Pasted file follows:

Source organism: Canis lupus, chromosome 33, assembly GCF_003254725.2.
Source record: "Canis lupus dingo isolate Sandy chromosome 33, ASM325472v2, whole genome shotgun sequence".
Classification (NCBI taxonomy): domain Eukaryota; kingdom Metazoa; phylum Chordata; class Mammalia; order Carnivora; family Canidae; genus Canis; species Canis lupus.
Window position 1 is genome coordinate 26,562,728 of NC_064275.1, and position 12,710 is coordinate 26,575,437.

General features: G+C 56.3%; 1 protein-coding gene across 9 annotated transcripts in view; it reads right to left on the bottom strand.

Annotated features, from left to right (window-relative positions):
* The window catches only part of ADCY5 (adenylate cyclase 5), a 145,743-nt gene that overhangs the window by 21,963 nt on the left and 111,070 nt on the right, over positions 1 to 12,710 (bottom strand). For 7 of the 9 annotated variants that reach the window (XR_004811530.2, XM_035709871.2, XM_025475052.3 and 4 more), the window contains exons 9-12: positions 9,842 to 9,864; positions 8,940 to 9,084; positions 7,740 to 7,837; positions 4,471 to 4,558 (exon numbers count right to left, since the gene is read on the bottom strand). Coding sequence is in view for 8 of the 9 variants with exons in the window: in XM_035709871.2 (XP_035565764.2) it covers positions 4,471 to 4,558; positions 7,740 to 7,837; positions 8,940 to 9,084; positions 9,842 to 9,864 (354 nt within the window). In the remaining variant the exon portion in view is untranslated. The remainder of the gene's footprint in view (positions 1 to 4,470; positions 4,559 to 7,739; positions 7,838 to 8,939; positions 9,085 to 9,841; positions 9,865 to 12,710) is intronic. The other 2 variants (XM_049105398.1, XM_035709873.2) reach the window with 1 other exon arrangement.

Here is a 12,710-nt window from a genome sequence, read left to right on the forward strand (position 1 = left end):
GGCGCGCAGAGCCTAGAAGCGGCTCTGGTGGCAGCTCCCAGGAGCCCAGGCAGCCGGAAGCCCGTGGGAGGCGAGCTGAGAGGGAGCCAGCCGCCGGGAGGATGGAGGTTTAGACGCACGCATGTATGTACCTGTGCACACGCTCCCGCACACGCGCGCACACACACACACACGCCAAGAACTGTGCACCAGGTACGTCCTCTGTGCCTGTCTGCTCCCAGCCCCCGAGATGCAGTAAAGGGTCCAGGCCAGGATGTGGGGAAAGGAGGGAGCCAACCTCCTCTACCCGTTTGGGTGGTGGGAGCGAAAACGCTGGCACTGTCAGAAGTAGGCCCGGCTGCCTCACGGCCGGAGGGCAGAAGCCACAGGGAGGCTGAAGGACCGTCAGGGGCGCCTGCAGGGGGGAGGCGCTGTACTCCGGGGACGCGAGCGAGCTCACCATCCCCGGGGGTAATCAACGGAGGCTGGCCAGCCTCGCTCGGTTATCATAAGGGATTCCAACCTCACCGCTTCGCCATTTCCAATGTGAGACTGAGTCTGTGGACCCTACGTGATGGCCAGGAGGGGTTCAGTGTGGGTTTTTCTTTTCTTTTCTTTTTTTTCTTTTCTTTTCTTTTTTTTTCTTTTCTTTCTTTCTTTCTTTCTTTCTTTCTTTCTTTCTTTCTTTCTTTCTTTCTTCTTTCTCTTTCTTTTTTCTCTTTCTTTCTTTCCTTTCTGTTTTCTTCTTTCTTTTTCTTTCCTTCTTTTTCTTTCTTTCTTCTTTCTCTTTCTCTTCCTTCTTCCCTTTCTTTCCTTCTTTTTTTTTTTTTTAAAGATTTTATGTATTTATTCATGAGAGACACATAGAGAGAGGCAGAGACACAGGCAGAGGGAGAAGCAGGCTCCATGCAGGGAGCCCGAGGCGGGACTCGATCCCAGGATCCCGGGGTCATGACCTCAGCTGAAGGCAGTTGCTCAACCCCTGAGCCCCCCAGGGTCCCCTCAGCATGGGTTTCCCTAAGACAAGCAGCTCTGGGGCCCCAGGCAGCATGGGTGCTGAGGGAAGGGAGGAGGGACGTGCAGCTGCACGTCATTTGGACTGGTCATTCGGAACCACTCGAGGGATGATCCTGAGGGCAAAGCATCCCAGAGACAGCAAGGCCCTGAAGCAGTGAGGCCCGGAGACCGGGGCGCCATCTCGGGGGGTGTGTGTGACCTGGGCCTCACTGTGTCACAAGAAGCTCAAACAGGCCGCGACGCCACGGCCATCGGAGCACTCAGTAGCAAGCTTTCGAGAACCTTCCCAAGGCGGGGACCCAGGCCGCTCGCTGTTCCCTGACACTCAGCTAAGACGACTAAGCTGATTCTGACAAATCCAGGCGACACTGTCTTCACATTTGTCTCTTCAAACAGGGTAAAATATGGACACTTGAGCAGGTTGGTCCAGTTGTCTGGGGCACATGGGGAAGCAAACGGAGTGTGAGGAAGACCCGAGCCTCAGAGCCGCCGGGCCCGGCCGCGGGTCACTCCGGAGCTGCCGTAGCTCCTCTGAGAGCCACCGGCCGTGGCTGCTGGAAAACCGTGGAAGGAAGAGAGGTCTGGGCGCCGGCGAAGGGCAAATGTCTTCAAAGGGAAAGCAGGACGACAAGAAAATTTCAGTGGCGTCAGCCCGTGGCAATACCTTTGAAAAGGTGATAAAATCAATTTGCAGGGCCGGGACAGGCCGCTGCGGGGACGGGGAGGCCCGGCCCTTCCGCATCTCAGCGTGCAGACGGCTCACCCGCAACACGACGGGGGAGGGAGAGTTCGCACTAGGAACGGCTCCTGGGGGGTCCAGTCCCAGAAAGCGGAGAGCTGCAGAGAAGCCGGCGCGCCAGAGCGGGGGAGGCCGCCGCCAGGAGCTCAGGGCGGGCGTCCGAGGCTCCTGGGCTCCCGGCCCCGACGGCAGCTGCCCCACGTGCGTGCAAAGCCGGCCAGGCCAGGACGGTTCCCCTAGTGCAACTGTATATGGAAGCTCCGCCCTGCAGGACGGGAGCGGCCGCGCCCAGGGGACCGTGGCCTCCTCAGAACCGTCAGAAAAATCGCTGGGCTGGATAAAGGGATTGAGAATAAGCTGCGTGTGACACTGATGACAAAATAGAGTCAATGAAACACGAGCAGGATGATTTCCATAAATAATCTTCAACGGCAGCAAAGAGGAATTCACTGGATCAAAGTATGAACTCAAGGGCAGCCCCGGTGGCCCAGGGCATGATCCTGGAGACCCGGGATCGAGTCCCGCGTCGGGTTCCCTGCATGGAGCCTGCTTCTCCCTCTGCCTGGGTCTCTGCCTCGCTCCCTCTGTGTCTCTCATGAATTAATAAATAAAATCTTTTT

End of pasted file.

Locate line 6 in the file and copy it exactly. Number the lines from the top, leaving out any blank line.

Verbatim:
Annotated features, from left to right (window-relative positions):